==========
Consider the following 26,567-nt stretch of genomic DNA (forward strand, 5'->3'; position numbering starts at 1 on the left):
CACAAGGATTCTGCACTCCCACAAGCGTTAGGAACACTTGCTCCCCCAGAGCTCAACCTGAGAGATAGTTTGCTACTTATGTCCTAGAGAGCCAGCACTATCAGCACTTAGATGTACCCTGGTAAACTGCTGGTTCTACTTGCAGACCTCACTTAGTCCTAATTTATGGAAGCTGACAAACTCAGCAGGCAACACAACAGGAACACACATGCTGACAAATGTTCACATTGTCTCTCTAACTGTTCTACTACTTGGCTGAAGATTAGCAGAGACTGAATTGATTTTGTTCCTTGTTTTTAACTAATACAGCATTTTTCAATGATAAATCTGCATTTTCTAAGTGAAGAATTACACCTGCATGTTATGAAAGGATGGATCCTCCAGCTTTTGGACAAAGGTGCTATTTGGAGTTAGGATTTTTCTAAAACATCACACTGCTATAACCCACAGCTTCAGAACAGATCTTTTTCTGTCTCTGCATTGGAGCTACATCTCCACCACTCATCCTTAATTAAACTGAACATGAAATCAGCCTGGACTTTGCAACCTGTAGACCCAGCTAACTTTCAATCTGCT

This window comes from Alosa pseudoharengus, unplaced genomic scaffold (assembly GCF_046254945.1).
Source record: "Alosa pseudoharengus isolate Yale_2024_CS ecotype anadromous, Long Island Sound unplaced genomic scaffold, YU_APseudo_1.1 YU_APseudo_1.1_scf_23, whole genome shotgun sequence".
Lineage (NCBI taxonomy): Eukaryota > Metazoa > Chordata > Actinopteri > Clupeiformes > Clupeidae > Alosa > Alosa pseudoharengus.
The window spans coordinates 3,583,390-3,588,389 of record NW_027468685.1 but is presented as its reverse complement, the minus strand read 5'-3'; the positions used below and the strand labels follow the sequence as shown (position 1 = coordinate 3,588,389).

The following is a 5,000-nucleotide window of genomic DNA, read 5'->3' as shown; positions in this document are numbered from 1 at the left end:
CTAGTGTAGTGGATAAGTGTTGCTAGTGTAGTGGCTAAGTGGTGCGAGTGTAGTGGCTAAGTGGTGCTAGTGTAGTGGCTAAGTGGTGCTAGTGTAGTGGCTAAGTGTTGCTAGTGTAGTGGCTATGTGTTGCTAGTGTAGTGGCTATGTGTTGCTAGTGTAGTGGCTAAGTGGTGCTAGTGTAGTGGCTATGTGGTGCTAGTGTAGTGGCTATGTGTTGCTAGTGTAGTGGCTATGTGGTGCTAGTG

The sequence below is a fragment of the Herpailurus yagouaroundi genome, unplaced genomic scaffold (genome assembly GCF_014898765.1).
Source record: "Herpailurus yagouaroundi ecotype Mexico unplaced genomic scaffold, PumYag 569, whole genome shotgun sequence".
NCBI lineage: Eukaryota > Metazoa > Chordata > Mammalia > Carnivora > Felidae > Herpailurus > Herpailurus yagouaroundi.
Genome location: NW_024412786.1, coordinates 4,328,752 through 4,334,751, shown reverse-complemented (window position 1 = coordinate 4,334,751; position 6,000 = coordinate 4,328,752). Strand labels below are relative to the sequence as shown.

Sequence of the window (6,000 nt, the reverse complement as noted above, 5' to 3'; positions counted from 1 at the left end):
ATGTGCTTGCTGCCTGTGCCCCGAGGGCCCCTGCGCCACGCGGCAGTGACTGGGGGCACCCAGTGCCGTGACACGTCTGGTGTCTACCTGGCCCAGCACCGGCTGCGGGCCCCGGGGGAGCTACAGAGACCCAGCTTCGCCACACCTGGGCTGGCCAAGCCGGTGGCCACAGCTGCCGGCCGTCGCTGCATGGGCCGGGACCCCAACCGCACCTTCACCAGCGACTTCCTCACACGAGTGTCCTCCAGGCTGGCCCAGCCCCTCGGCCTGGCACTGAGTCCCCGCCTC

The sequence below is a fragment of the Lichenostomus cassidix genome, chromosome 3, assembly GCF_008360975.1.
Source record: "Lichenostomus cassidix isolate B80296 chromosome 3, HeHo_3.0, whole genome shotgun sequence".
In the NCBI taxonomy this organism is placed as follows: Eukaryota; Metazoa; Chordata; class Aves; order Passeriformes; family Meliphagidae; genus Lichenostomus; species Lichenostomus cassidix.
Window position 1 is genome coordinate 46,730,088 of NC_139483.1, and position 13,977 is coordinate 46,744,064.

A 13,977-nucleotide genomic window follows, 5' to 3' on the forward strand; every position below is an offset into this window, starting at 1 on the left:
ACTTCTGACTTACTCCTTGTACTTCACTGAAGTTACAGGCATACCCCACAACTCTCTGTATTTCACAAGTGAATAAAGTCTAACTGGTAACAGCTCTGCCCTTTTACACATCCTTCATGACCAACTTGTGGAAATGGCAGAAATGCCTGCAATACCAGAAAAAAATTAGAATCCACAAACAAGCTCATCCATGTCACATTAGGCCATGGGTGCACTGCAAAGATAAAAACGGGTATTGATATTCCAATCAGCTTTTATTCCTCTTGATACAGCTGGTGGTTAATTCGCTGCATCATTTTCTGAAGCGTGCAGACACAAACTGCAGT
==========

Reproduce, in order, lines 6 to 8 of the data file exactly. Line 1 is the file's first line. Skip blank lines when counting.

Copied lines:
The window spans coordinates 3,583,390-3,588,389 of record NW_027468685.1 but is presented as its reverse complement, the minus strand read 5'-3'; the positions used below and the strand labels follow the sequence as shown (position 1 = coordinate 3,588,389).

The following is a 5,000-nucleotide window of genomic DNA, read 5'->3' as shown; positions in this document are numbered from 1 at the left end:
CTAGTGTAGTGGATAAGTGTTGCTAGTGTAGTGGCTAAGTGGTGCGAGTGTAGTGGCTAAGTGGTGCTAGTGTAGTGGCTAAGTGGTGCTAGTGTAGTGGCTAAGTGTTGCTAGTGTAGTGGCTATGTGTTGCTAGTGTAGTGGCTATGTGTTGCTAGTGTAGTGGCTAAGTGGTGCTAGTGTAGTGGCTATGTGGTGCTAGTGTAGTGGCTATGTGTTGCTAGTGTAGTGGCTATGTGGTGCTAGTG